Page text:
Access to health care for asylum seekers is guaranteed in law under the same conditions as for Polish nationals who have health insurance. Health care for asylum seekers is publicly funded. If an asylum seeker is deprived of material reception conditions or they are limited, they are still entitled to health care.
Basic health care is organised in medical offices within each of the reception centres. The Office for Foreigners informed that in 2022 the GP in the centres had 6 duty hours per 120 asylum seekers, while the nurse had 20 hours for the same number of possible patients. Both had 3 hours a week extra for every additional 50 asylum seekers. They were present in the centres at least three times a week. Additionally, in every centre, the duty hours of a paediatrician were organised at least for 4 hours a week per 50 children, with extra 2 hours of duty for every additional 20 children. A paediatrician was present in the centres at least 2 days a week.
Health care for asylum seekers includes treatment for persons suffering from mental health problems. In 2022, psychologists worked in all centres for at least 4 hours a week for every 120 asylum seekers. This was extended to 1 hour for every additional 50 asylum seekers. Asylum seekers can also be directed to a psychiatrist or a psychiatric hospital. In 2022, according to the Office for Foreigners, psychological support was provided by an NGO – Fundacja Polskie Forum Migracyjne.
The psychological assistance in the reception centres is limited to basic consultations. Some asylum seekers consider psychologists working in the centre as not neutral enough as they are employed (indirectly) by the Office for Foreigners. Furthermore, according to some experts and many NGOs, specialised treatment for victims of torture or traumatised asylum seekers is not available in practice. NGOs still point to the lack of proper treatment of persons with PTSD. The available psychological assistance is considered an intervention, not a regular therapy. There is a shortage of psychologists prepared to work with vulnerable and traumatized asylum seekers. Moreover, there are not enough specialised NGOs that provide psychological consultations and treatment to asylum seekers.
Medical assistance is provided by the private contractor Petra Medica, with whom the Office for Foreigners has signed an agreement to coordinate medical care for asylum seekers. The Office for Foreigners monitors the application of this agreement. The quality of medical assistance provided under this agreement has triggered wide criticism. In particular, access to specialised medical care worsened and some asylum seekers are refused access to more costly treatments. Sometimes, only after NGOs’ interventions and months of fighting for access to proper medical treatment, asylum seekers were able to receive it. Several cases of refusals of medical treatment, drawing from the SIP’s yearly reports, have been described in the previous AIDA reports. The above-mentioned issues were also reported in 2022.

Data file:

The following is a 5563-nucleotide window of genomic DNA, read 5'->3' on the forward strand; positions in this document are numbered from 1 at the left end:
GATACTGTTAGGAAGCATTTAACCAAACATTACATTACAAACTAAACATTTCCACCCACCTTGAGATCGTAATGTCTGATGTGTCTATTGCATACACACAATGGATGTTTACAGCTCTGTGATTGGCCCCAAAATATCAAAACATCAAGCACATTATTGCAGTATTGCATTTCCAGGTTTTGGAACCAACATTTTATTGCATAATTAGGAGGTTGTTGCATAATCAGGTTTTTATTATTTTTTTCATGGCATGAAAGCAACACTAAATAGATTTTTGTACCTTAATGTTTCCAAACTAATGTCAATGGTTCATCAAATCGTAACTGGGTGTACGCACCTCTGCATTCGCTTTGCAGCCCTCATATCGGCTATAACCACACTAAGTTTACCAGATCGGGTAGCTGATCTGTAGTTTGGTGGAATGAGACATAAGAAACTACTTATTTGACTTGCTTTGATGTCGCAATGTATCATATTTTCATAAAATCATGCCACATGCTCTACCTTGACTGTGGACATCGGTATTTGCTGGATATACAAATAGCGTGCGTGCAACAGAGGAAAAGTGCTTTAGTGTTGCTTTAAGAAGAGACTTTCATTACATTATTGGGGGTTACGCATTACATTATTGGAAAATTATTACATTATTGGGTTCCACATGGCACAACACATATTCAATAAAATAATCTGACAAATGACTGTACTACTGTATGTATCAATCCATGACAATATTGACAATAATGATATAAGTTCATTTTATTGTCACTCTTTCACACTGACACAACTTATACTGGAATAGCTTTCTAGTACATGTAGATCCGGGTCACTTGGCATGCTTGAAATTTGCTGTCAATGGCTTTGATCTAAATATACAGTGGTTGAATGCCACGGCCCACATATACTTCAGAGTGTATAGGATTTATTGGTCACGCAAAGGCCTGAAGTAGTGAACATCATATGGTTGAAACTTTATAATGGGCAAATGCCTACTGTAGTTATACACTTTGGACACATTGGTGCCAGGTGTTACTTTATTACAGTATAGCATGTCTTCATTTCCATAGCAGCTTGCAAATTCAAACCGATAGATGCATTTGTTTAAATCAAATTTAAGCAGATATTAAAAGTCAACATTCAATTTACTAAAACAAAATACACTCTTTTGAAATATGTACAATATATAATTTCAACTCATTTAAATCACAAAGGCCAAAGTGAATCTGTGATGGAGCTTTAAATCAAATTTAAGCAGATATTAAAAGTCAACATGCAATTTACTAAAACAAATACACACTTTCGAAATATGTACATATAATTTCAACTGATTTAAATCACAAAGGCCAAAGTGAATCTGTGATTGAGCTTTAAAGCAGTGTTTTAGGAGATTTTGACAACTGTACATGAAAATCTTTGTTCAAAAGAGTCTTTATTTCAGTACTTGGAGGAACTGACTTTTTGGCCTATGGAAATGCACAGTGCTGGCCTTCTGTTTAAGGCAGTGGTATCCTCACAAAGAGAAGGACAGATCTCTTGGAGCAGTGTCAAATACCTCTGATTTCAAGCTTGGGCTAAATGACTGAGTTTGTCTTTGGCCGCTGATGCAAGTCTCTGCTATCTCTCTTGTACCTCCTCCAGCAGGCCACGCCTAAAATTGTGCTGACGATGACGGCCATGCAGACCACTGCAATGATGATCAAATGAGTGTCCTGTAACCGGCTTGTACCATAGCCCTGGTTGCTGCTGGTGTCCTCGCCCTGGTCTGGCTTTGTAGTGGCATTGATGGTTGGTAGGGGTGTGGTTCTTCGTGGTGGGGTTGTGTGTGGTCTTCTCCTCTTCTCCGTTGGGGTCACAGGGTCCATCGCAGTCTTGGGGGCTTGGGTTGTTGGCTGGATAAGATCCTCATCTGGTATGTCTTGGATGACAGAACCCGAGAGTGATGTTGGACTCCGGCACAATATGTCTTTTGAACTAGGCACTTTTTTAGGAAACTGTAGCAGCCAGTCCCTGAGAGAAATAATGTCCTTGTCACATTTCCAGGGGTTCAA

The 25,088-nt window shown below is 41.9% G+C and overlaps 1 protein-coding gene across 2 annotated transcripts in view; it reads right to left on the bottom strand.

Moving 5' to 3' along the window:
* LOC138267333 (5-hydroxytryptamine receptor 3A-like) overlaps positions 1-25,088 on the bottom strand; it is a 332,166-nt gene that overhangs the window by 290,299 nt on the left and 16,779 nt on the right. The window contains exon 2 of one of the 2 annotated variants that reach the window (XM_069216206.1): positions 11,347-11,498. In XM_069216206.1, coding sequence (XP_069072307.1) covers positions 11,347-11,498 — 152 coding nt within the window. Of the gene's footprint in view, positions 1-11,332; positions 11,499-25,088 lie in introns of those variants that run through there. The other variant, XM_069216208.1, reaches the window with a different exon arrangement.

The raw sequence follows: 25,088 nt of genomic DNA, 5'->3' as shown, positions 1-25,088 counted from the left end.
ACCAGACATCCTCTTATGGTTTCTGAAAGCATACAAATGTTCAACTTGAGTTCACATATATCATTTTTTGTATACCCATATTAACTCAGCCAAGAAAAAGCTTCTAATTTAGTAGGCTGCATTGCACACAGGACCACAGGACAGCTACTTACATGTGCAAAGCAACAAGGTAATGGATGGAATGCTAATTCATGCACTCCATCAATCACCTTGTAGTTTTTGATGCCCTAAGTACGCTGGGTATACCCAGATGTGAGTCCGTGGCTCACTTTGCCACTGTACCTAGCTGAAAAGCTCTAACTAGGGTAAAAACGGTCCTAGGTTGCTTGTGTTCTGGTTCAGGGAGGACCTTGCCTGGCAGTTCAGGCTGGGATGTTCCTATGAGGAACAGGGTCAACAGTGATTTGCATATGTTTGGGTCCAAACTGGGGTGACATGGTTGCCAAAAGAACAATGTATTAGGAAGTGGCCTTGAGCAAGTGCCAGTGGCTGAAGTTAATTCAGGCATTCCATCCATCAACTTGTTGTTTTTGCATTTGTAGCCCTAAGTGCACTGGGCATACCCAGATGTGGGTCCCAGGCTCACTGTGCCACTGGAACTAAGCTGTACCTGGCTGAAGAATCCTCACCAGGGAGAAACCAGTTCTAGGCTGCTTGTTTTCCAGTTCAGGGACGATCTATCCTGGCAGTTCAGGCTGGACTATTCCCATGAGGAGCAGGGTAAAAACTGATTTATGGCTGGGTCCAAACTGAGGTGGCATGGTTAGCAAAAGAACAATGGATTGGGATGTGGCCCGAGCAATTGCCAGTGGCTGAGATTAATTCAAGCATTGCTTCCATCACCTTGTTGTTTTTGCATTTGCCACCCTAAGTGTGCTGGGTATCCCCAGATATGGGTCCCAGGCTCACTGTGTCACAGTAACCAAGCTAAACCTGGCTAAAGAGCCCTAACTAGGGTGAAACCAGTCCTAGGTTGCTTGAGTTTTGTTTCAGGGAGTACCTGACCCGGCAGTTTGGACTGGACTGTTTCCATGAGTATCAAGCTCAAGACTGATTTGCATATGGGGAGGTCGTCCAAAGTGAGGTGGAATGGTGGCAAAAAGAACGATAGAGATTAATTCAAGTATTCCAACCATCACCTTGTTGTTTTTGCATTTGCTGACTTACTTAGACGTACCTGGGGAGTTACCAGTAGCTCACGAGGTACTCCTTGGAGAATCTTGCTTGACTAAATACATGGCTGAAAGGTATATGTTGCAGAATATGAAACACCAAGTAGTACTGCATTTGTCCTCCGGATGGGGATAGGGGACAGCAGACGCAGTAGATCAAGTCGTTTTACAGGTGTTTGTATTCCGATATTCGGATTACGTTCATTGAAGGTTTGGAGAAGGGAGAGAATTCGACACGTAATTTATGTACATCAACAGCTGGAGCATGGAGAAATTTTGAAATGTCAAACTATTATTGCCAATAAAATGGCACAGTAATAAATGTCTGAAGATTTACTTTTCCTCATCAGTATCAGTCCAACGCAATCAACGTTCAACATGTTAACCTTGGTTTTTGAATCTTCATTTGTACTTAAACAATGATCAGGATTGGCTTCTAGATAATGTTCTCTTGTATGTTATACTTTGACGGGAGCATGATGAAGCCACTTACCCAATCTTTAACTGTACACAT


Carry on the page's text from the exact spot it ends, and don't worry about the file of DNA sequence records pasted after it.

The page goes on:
One of the biggest obstacles in accessing health care that asylum seekers face is the lack of intercultural competence and knowledge of foreign languages among doctors and nurses. Petra Medica which is responsible for the provision of medical assistance to asylum seekers is also obliged to ensure interpretation during the medical and psychological consultations, if it is needed. However, NGOs have been expressing concerns regarding the availability and quality of the interpretation provided to asylum seekers in connection with medical consultations. In particular, it is reported that asylum seekers who are not speaking Polish, English or Russian face great difficulties with being provided with medical assistance (they cannot make the needed appointments as the helpline is available only in English and Russian, and they cannot understand a doctor during the appointment, etc.).
Another challenge is the fact that some clinics and hospitals providing medical assistance to asylum seekers are located far away from the reception centres, so an asylum seeker cannot be assisted by the closest medical facility, except for emergencies. The Office for Foreigners noticed that for those asylum seekers living outside the reception centres health care is provided in voivodeship cities in Poland and that coordination of visits is conducted by the Petra Medica helpline, where the asylum seeker can learn about the time of the visit and ways to get the prescription.
In 2022, 26 complaints about medical assistance were registered (including a couple of complaints repeatedly submitted by the same asylum seekers). They concerned inter alia:
- Long waiting times for the specialist consultation,
- Problems with the hospital treatment coverage (wrongly filled hospital invoices),
- Doctors and nurses providing medical assistance.
SIP informs that it regularly receives complaints about the Petra Medica’s functioning and in practice, many asylum seekers give up their right to medical assistance during asylum proceedings due to the problems they had with accessing health care designed for them.
The COVID-19 pandemic impacted significantly the medical assistance for asylum seekers in the years 2020-2021. Asylum seekers had access to testing and vaccinations, albeit some difficulties were also reported in this regard.
The humanitarian crisis at the Polish-Belarusian border that started in August 2021 and continued throughout 2022 left many prospective asylum seekers without access to material reception conditions, including medical assistance (see Access to the territory and push backs). In those circumstances, medical assistance was mostly provided by NGOs, activists and groups of doctors. However, its scope and effectiveness were greatly limited after the introduction of the emergency state and afterwards other measures that excluded access of NGOs, activists and medical staff to some areas near the Polish-Belarusian border. On 1 July 2022, after 301 days, the scope of the prohibition of mobility in the near-border area was changed – the area affected is since then much smaller (only 200 m from the border, instead of 3 km). It allowed persons providing medical assistance to have access to more ill and injured persons that crossed the Polish-Belarusian border. In 2023, the closed near-border area was limited to 15 m from the border.